All the new government's cuts, repeals and hopes for 'fixing the economy'
Over 30 initiatives, projects and pieces of legislation look set to be torched as the new government moves on from the ceremonial and into its 100-day plan
Mōrena, and welcome to The Bulletin for Tuesday, November 28, by Anna Rawhiti-Connell. Presented in partnership with Z Energy.
In today’s edition: disappointment no minister for cyclone recovery appointed as Hawkes Bay and Tairāwhiti clean up again; the squeeze on transport spending; Massey to pursue cost-cutting restructure; but first, it won’t be a bonfire, but an inferno as the new government moves to scrub much of the last government’s legacy
One last ‘ceremonial’ occasion
Having set itself a full agenda, much of it time-bound by the campaign accoutrement of the 100-day plan and deadlines within the coalition agreements, the new government doesn’t get much time to bask in the ceremonial. Reporting from yesterday’s swearing-in of new ministers at Government House in Wellington, Joel MacManus notes that even the piano player banged out the national anthem in great haste. Cabinet will meet today for the first time, but that will be the last time it stands on ceremony for a while, pending the “speech from the throne” when parliament sits next week. Today’s cabinet meeting is really just a photo opportunity more than anything. Prime Minister Christopher Luxon says the work to get the 100-day plan approved will begin on Wednesday. Don’t ask me when the clock actually starts on those 100 days, given it was meant to start yesterday. Time is a construct. There are nine scheduled sitting days left until the House rises.
Everything consigned to the scrapheap
Just as we began the year with the bonfire of the policies, so too will we end it. As Toby Manhire details this morning, the new government’s approach to the last government’s legacy is to set it alight, with over 30 pieces of legislation, projects and initiatives set to be torched. Fair pay agreements are set to be gone by Christmas, according to the National-Act coalition deal. Council of Trade Unions president Richard Wagstaff said it would be a “backward step” to remove the work standards included in the fair pay agreements. Business NZ chief executive Kirk Hope said some fair pay agreements had not been put into place and should be ditched. “They're probably not going to help workers in any meaningful way,” he said.
RMA reform gone by Christmas
The National-Act coalition deal also stipulates that the legislation enabling the Resource Management Act reform, the Natural and Built Environment Act 2023 and the Spatial Planning Act 2023 must be repealed by Christmas. As RNZ’s Anneke Smith reports, Environmental Defence Society chief executive Gary Taylor says, “What's been produced can't be 100 percent bad. They're throwing the baby out with the bath water. I would have preferred them to panel beat that law into their preferred shape.” New minister for regulation, David Seymour, has volunteered the services of a new yet-to-be-established government department, partially funded by disestablishing the Productivity Commission, to help with the task. In an assessment of the new government’s “war on woke” (paywalled), the Herald’s Simon Wilson labels Seymour’s new turf, “the ministry of silly regulations”. “Yes, it is Monty Pythonesque,” he writes. As Politik’s Richard Harman notes (paywalled), “Regulations, generally, are the product of a piece of primary legislation which is the property of a particular minister. Ministers may react adversely to Seymour poking his nose into what they might regard as their own business.” Chris Bishop is the minister responsible for RMA reform.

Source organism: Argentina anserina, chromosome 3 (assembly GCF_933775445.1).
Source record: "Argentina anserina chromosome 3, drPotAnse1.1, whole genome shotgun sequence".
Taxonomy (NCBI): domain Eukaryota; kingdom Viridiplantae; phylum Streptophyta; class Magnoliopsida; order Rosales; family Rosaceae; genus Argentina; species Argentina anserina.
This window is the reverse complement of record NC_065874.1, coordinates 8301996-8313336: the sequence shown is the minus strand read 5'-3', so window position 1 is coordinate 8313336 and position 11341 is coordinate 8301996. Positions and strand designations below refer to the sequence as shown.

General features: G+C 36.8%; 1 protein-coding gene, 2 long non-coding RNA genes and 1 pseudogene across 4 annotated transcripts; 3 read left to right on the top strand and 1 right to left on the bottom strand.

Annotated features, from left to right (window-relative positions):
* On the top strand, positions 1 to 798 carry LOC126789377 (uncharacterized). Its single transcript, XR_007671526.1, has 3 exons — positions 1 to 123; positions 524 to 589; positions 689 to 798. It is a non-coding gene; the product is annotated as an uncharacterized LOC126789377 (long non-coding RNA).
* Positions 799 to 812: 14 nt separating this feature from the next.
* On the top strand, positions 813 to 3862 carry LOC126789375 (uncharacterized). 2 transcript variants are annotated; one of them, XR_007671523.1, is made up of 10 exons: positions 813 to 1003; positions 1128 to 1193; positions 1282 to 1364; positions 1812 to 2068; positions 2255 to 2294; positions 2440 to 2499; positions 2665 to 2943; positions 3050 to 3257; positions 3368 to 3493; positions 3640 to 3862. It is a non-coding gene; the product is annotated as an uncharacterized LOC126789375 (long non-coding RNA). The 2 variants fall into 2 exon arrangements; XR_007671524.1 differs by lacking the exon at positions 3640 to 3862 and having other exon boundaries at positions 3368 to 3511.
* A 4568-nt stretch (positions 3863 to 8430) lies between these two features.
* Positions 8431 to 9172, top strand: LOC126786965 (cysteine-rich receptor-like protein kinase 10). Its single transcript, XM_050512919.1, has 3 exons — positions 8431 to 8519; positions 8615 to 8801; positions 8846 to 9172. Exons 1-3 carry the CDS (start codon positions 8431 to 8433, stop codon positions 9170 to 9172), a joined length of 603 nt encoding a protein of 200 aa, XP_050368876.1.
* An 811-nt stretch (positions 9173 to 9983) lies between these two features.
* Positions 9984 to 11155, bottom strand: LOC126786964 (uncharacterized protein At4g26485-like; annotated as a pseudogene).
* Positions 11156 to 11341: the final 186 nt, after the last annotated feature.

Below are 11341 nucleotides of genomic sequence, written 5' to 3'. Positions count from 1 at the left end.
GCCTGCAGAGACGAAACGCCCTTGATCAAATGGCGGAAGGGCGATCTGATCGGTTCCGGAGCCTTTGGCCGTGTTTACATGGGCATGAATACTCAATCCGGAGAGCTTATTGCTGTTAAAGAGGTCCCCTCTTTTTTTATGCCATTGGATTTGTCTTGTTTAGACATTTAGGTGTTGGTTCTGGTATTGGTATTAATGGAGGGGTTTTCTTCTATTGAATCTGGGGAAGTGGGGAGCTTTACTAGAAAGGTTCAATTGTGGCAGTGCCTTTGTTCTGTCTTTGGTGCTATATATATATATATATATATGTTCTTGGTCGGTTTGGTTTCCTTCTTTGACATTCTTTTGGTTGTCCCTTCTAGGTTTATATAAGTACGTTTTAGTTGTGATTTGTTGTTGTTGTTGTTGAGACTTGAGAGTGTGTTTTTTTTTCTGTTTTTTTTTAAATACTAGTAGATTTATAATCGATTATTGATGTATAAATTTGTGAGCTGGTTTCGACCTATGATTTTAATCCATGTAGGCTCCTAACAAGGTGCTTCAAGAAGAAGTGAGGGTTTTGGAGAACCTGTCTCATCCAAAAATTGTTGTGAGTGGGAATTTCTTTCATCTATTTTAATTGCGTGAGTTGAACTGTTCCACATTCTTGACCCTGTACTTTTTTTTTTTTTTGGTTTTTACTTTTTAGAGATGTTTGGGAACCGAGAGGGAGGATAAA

‘Fixing the economy’ is the priority
Christopher Luxon pledged to trim 6.5% of savings from the public service after he was sworn in as prime minister. Finance minister Nicola Willis has already alluded to some “nasty surprises” left by the outgoing Labour government in the form of “pretty significant” fiscal risks. Blaming past governments may hold some sway as a line oft’ repeated in the debating chamber, but when the election was fought along cost of living lines, the blame game will get very tired very quickly. In an excellent assessment and analysis of the arithmetic (paywalled) required to make the promised tax cuts work, the Herald’s Thomas Coughlan writes, “the Herald has found that the post-election changes to National’s fiscal plan will raise additional revenue of about $3b - enough to cover the cost of dumping the foreign buyers’ ban, but not enough to cover whatever the cost of accelerating interest deductions [for residential landlords] might be.” He also notes that the policy that will hit families the hardest is a plan to freeze the Working for Families abatement threshold at $42,700. It’s been at that threshold since 2018. “The real sum of this bleak arithmetic is an impossible choice between more borrowing, more tax, or more broken promises,” he writes.